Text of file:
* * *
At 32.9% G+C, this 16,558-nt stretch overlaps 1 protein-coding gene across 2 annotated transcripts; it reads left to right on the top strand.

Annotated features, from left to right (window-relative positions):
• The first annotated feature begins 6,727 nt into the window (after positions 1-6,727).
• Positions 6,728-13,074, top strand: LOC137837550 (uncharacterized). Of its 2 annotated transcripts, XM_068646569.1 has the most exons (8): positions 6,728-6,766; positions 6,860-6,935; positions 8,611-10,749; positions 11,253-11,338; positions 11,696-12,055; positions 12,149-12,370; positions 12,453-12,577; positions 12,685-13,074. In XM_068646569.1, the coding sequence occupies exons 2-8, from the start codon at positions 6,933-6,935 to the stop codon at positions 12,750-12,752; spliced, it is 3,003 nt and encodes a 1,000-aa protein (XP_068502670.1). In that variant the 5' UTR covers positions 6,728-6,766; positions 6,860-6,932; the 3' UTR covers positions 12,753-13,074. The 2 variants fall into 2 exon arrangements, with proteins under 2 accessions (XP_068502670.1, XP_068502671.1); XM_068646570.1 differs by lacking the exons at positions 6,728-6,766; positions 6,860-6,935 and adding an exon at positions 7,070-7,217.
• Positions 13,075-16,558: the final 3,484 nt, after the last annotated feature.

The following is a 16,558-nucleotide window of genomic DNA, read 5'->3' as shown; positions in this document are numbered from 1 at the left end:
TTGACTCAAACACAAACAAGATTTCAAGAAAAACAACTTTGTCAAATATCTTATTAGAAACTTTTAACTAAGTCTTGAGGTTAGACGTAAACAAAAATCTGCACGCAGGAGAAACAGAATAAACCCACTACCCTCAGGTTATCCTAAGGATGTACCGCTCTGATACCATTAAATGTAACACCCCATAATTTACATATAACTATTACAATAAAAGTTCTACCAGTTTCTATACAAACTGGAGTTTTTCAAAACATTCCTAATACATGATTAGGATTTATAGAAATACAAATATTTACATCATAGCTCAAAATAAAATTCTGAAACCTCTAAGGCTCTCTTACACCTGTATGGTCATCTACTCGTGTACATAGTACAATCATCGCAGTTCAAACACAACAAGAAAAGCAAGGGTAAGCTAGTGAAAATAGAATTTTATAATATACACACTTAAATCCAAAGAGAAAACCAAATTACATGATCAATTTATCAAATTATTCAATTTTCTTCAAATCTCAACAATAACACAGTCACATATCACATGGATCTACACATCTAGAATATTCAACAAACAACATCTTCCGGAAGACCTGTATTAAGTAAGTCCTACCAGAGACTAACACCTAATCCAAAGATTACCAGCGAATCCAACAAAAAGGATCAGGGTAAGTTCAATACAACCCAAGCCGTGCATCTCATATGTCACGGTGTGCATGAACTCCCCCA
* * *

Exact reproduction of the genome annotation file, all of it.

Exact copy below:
At 32.9% G+C, this 16,558-nt stretch overlaps 1 protein-coding gene across 2 annotated transcripts; it reads left to right on the top strand.

Annotated features, from left to right (window-relative positions):
• The first annotated feature begins 6,727 nt into the window (after positions 1-6,727).
• Positions 6,728-13,074, top strand: LOC137837550 (uncharacterized). Of its 2 annotated transcripts, XM_068646569.1 has the most exons (8): positions 6,728-6,766; positions 6,860-6,935; positions 8,611-10,749; positions 11,253-11,338; positions 11,696-12,055; positions 12,149-12,370; positions 12,453-12,577; positions 12,685-13,074. In XM_068646569.1, the coding sequence occupies exons 2-8, from the start codon at positions 6,933-6,935 to the stop codon at positions 12,750-12,752; spliced, it is 3,003 nt and encodes a 1,000-aa protein (XP_068502670.1). In that variant the 5' UTR covers positions 6,728-6,766; positions 6,860-6,932; the 3' UTR covers positions 12,753-13,074. The 2 variants fall into 2 exon arrangements, with proteins under 2 accessions (XP_068502670.1, XP_068502671.1); XM_068646570.1 differs by lacking the exons at positions 6,728-6,766; positions 6,860-6,935 and adding an exon at positions 7,070-7,217.
• Positions 13,075-16,558: the final 3,484 nt, after the last annotated feature.

The following is a 16,558-nucleotide window of genomic DNA, read 5'->3' as shown; positions in this document are numbered from 1 at the left end:
TTGACTCAAACACAAACAAGATTTCAAGAAAAACAACTTTGTCAAATATCTTATTAGAAACTTTTAACTAAGTCTTGAGGTTAGACGTAAACAAAAATCTGCACGCAGGAGAAACAGAATAAACCCACTACCCTCAGGTTATCCTAAGGATGTACCGCTCTGATACCATTAAATGTAACACCCCATAATTTACATATAACTATTACAATAAAAGTTCTACCAGTTTCTATACAAACTGGAGTTTTTCAAAACATTCCTAATACATGATTAGGATTTATAGAAATACAAATATTTACATCATAGCTCAAAATAAAATTCTGAAACCTCTAAGGCTCTCTTACACCTGTATGGTCATCTACTCGTGTACATAGTACAATCATCGCAGTTCAAACACAACAAGAAAAGCAAGGGTAAGCTAGTGAAAATAGAATTTTATAATATACACACTTAAATCCAAAGAGAAAACCAAATTACATGATCAATTTATCAAATTATTCAATTTTCTTCAAATCTCAACAATAACACAGTCACATATCACATGGATCTACACATCTAGAATATTCAACAAACAACATCTTCCGGAAGACCTGTATTAAGTAAGTCCTACCAGAGACTAACACCTAATCCAAAGATTACCAGCGAATCCAACAAAAAGGATCAGGGTAAGTTCAATACAACCCAAGCCGTGCATCTCATATGTCACGGTGTGCATGAACTCCCCCA